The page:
What was only supposed to be a tentative weekly publication that precious and humble first guests like Phil Hendrie, Clint Mansell and George Christie helped me start, putting some brave trust in me, has become today a very serious deal. The interviews are hopefully reflecting the transformation, too. And 2014 will be full of surprises, because more amazing guests are already lined up. Fascinating stories and authenticity is what I offer; I hope you have noticed by now, because there is no better way of learning for me.
Thank you for helping me reach a result I never believed possible. YOU, 15 thousand folks a month, are my gift of 2013. Thank you for supporting me and for spreading the word. Every time you share my work you share the effort I put into bringing you the best I can. Don’t stop. I won’t either.
I don’t know if you believe in Christmas, if you do, MERRY CHRISTMAS.
This is the sitcom that drove me out of my show business
FINALLY, WHAT THE WORLD’S BEEN WAITING FOR, A CHRISTMAS SONG ABOUT HOOKERS, FULL OF LOVE, HOPE, AND REAL LIFE HOOKERS. SORRY, WISH I COULD SING BETTER. I’M WORKING ON IT. MERRY CHRISTMAS. HO, HO HO!
The Fly by Ogden Nash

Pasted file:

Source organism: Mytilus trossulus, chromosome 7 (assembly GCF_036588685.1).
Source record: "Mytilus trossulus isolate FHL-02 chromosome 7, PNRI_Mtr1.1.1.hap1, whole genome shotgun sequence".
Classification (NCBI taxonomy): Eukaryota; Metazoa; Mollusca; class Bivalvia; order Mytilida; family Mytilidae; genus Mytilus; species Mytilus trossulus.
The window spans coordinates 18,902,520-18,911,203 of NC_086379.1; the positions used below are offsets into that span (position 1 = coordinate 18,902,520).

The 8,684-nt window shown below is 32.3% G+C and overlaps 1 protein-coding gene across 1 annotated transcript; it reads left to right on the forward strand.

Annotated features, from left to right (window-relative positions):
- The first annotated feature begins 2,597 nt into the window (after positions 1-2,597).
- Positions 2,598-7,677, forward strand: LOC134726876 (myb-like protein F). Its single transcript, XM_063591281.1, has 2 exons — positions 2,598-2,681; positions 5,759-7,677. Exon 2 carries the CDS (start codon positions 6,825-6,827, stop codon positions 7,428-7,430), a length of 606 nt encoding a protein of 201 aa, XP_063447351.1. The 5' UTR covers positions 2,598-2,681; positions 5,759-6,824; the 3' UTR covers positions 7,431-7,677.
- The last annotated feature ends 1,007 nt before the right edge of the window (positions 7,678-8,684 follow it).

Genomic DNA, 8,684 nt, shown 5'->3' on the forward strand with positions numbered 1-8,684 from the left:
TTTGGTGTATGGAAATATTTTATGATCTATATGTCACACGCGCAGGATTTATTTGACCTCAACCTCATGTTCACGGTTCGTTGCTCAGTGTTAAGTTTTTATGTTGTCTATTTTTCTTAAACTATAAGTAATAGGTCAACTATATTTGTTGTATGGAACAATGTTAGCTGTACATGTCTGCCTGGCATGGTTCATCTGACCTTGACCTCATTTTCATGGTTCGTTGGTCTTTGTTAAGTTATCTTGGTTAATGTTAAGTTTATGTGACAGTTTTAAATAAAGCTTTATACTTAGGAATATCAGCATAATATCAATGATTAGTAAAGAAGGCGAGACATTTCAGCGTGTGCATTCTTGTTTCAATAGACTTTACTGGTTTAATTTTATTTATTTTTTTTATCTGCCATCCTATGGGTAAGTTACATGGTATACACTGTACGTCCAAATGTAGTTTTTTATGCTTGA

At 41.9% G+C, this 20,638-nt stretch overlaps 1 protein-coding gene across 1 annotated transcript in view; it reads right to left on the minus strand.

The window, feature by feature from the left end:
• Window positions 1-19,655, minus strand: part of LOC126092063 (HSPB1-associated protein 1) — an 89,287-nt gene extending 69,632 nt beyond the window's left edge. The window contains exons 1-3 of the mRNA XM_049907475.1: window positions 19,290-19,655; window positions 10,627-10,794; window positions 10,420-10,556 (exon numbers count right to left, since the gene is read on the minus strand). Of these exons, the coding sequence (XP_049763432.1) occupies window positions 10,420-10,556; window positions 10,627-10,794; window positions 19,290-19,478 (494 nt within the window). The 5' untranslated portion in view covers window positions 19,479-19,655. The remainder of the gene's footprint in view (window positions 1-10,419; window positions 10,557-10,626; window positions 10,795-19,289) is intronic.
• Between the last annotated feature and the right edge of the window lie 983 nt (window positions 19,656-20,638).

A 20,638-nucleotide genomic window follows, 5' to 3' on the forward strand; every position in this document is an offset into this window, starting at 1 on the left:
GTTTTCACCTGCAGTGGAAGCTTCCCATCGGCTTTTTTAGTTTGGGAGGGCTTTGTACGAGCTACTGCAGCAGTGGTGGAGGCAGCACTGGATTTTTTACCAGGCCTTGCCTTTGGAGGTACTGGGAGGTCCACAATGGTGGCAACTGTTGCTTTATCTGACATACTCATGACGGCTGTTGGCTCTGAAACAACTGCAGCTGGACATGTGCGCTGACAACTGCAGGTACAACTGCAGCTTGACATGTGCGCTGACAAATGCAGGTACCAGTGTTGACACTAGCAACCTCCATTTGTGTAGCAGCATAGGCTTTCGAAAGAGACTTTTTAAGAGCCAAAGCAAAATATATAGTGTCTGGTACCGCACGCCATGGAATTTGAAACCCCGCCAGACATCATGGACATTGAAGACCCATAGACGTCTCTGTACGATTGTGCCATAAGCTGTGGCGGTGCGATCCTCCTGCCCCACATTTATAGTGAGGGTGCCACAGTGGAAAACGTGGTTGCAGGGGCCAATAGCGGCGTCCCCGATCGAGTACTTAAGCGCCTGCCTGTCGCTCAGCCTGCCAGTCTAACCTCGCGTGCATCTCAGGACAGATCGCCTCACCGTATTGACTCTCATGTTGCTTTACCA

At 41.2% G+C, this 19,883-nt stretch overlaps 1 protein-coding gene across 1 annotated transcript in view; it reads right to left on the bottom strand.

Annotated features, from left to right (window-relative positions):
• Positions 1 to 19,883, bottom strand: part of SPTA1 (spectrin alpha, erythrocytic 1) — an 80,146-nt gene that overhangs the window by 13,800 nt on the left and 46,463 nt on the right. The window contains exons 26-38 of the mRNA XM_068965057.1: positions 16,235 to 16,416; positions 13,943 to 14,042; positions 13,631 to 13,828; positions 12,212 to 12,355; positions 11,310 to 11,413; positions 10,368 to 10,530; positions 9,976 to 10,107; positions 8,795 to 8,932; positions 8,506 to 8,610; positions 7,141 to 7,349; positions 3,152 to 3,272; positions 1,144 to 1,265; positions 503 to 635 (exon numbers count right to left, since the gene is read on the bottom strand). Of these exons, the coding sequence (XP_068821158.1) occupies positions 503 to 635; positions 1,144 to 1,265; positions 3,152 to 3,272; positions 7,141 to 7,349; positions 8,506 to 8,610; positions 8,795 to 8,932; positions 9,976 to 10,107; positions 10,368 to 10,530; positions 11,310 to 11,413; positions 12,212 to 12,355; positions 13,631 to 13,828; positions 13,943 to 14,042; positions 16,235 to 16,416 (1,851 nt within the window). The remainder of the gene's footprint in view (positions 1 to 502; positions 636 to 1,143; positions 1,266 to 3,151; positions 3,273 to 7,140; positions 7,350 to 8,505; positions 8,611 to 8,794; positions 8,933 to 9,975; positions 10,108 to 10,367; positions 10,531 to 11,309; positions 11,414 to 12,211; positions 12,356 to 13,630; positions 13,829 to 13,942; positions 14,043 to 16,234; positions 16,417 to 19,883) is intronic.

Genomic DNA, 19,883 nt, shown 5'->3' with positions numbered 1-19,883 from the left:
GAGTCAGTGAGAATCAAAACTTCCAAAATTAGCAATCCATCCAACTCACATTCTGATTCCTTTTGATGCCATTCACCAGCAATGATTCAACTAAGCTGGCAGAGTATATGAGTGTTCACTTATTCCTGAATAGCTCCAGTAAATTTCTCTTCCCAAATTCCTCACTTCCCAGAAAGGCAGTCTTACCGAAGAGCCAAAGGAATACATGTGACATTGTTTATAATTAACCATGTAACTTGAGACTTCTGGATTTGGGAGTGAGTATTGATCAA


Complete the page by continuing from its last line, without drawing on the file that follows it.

Goldman Sachs is proud to announce a consumer-enriching expansion from the hallowed halls of Wall Street to the glittering neon of Las Vegas. In addition to continuing our world-class wealth-friendly Private Wealth Management and Personal Banking services; our internationally-recognized client-focused Global Investment Research services; our award-winning, growth-facilitating Debt Financing teams, we are excited to unveil plans for the globally diversified, entertainment-enhanced Goldman Sachs Lounge & Casino, perfect for both the high roller, and the high-net-worth individual, financial institution, corporation and/or government. Located just off Flamingo Ave. between Treasure Island and Circus Circus, GSL&C will continue our tradition of offering the finest in connectivity-based consumer value. From Texas Hold ‘em Hedge Fund tables, to Equity Capital Craps games, to Subprime Mortgage Default Roulette wheels, to Junk Bond Bingo, Goldman Sachs plans to bring the visionary, innovative and family-friendly fun it made famous on Wall Street, and transplant it right into the heart of Las Vegas. We’re also delighted to provide both original and recapitalized entertainment-rich packages, including but not limited to, a Ronald Reagan impersonator, who, backed by the dancing Reaganettes, will star in a multimedia review developed by Sirs Elton John and Andrew Lloyd Webber, with Wayne Newton, called DEREGULATION! World renowned Cirque du Soleil have developed a special show just for us, entitled, Money CAN Buy You Love, which will feature profitability-saturated costumes that are just that side of revealing, just this side of risqué, and made of real FDIC-backed gold bullion. And for all you Baby Boomers we’ll have a Pink Floyd tribute band that plays an extended jam version of their mega-hit song, Money, with an infrastructure-rocking, liquidity-inducing light show that’ll have you tripping the light fantastic! For the AARP crowd, we got a Henny Youngman look-alike with a comedy-maximizing catchphrase that’s sure to gain valuable traction all over America, “Take my money, PLEASE!” Don’t think we forgot the kids! While you’re having as much fun as an adult can legally have in the state of Nevada, drop them off at the Elephants, Bulls and Bears room. Boys can play Matador, goring and killing our very own papier-mâché headed mascot Bully. Girls can have a teddy bear’s picnic, while they learn how to bag an Elephant, (a large institutional investor), thereby attaining a strategic advantage in manipulating security prices. We’ll also be featuring a Research Room, “manned” by a bevy of bodacious, brainy beauties, who are fully “equipped” to give you insider tips about which games best suit your skills, value and long-term fiduciary goals. And don’t worry if you’re a little cash flow-shy, we’ve got our own credit rating agency, headed by Harvard Business School alumnus and former Miss Las Vegas, Penelope “Penny Stock” Bernstein. Plus we’ll offer a super, synthetic collateralized debt obligation system that lets you get cash fast fast fast. So be sure when you’re packing your little black dress, to throw in your pink slips to all your vehicles, the deed(s) to your house(s), as well as your bathing suit, so you can take a break from all the madcap fun, and swim in our blood diamond encrusted, $-shaped Olympic size pool And don’t forget to visit the Bailout Lottery Lounge, where you can buy a ticket that gives you a better than average* chance of winning a nice hunk of that Obama bailout money you’ve been hearing so much about. You’ll even find a Big Short Blackjack table, where customers can actually bet against themselves, and the dealer. Because at Goldman Sachs Lounge & Casino, everyone’s a winner!*